Real-time information on water levels is monitored by Florida’s water management districts and the U.S. Geological Survey. The following links are meant as an aid to figuring out just how deep water levels might be on a particular section of the Florida Trail. Some of the monitoring websites show colors next to the data (red means danger, green means normal) and others show charts comparing against normal flows.
El Niño is the cause of unseasonable damp weather in winter: Florida is normally very dry during the winter months. Learn about El Niño from NOAA.
The following waypoints, mileage markers, and links to hydrological data are from the Guthook Guides Florida National Scenic Trail App and used with permission from FloridaHikes.com.
To get a handle on water depths in Big Cypress, it’s worth looking at the volume of controlled outflow passing under US 41 from the canal along the highway, and compare it to the historic data on the graphs. This one is to the WEST of Oasis and this one is to the EAST. The Eden 6 gauge is part of the Everglades Depth Information Network and lies NE of the swampiest portion of the Florida Trail north of mile 22. Water flow in Big Cypress flows NE to SW.
Mile by mile along the Florida Trail
|40.2||Seminole||West Feeder Canal|
|123.9||Okeechobee West||Fisheating Creek (Lakeport)|
|273.0||Orlando||Bull Creek (Forever Florida)|
|289.0||Orlando||Jane Green Creek/Yoke Branch|
|298.2||Orlando||Pennywash Creek (Deseret)|
|300.7||Orlando||Wolf Creek (Deseret)|
|314.6||Orlando||Taylor Creek (Deseret)|
|354.5||Orlando||Little Big Econ|
|523.2||Northeast Florida||Camp Blanding (Alligator Creek)|
|543.9||Northeast Florida||Sampson River|
|551.1||Northeast Florida||New River/Lake Butler|
The Suwannee River can rise extremely quickly even when there is no rain in Florida, since rains across the Okefenokee Swamp in Georgia feed this river. Because the Florida Trail along the Suwannee dips in and out of some deep floodplain channels, the trail starts to submerge before the river’s actual flood stage is hit. Here’s a rule-of-thumb provided by longtime FTA section leader Ed Wolcott, based on the river level gauge for White Springs:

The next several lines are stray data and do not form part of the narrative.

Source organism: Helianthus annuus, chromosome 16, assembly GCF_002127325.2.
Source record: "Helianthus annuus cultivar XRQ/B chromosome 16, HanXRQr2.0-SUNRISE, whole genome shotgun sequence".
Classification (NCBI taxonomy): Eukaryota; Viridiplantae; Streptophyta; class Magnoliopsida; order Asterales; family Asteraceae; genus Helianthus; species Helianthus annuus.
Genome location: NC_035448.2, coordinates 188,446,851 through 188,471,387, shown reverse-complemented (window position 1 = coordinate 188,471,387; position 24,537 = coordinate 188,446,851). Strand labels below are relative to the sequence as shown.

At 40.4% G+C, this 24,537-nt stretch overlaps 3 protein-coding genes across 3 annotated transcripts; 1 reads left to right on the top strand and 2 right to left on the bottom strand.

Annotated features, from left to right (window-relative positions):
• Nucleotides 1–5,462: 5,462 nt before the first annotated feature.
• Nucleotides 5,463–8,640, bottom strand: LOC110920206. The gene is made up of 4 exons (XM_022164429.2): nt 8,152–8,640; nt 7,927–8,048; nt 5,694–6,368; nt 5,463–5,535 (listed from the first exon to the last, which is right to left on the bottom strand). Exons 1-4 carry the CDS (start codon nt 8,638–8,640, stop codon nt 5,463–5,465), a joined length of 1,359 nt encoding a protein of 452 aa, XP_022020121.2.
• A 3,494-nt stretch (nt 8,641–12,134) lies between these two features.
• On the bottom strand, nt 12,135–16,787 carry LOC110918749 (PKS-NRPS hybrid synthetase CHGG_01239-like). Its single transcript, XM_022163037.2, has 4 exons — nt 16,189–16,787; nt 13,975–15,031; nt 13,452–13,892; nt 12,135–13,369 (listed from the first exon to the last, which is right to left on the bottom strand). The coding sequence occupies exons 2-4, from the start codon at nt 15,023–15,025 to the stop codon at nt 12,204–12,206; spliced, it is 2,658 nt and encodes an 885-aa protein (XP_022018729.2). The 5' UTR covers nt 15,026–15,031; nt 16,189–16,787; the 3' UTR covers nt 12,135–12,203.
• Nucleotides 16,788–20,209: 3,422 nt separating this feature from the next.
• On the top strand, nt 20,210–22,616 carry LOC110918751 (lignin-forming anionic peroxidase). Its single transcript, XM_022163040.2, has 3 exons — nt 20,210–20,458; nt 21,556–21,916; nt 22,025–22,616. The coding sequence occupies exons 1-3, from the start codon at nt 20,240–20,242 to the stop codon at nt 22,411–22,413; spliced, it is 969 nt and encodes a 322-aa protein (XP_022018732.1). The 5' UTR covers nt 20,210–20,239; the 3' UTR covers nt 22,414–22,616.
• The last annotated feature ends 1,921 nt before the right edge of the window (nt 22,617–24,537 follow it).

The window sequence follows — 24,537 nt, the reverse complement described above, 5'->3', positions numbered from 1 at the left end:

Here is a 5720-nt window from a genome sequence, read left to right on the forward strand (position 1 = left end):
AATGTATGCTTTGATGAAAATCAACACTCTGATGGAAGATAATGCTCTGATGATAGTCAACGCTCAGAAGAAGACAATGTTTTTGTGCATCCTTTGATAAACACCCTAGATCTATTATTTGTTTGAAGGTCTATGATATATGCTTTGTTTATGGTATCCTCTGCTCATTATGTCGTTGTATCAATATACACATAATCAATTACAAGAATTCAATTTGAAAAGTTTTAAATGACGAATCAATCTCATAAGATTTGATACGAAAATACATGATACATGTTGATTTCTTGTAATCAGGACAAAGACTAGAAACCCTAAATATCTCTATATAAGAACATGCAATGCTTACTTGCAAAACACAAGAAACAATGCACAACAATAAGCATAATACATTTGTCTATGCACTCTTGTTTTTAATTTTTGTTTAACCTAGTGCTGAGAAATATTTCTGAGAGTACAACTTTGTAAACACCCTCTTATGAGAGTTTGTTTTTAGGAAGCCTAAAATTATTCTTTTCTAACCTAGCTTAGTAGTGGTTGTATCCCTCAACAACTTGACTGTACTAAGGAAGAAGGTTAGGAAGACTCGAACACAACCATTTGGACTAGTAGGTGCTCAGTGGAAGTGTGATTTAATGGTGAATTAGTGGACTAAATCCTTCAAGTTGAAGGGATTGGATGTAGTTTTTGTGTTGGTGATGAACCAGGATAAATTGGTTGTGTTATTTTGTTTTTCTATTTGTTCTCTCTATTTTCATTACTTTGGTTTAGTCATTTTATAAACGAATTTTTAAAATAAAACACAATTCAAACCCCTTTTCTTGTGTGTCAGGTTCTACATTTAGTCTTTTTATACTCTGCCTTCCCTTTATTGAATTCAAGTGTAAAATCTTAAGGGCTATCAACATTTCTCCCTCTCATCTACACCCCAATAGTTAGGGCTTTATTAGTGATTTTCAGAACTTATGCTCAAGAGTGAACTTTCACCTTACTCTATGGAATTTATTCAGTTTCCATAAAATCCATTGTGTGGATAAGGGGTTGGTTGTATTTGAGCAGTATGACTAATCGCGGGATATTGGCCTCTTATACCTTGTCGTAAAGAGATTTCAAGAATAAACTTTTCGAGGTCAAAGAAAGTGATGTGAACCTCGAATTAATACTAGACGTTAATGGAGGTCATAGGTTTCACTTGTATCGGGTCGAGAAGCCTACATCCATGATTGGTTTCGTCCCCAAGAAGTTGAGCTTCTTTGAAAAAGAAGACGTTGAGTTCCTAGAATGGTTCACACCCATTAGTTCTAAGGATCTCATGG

60 feet: Water starts to appear on the trail between White Springs and Sal Marie Branch, and near Holton Creek.
65 feet: Some bypassing of flooded areas is necessary unless you like to swim.
68 feet: Much of the Florida Trail is under water. It’s not worth trying to hike this section when the river is at 68 feet.
73 feet: Water management district flood stage. ALL of the trail is under water, and access roads are flooded.
For additional info on the Suwannee, Alapaha, Withlacoochee, and Aucilla Rivers, see the Suwannee River Water Management District Realtime River Levels page or call 386-362-1001.
|735.0||Big Bend||Aucilla River and Sinks|
|766.8||Big Bend||St. Marks River|
|775.1||Big Bend||Wakulla River|
|824.2||Apalachicola||Ochlockonee River (Porter Lake)|
|837.0||Apalachicola||Sapling Head Swamp (New River basin)|
|849.9||Apalachicola||Shuler Bay (Telogia Creek basin)|
|872.1||Apalachicola||Apalachicola River (Bristol/Blountstown)|
|884.4||Central Panhandle||Altha Trail|
|912.6||Central Panhandle||Econfina Creek|
|942.3||Central Panhandle||Choctawhatchee River (Ebro/Bruce)|
|952.0||Central Panhandle||Seven Runs (Bruce Creek)|
|1017.7||Eglin||Shoal River (Eglin tributaries feed it)|
|1043.3||Eglin||Yellow River Ravines|
|1057.7||Eglin||Yellow River trailhead|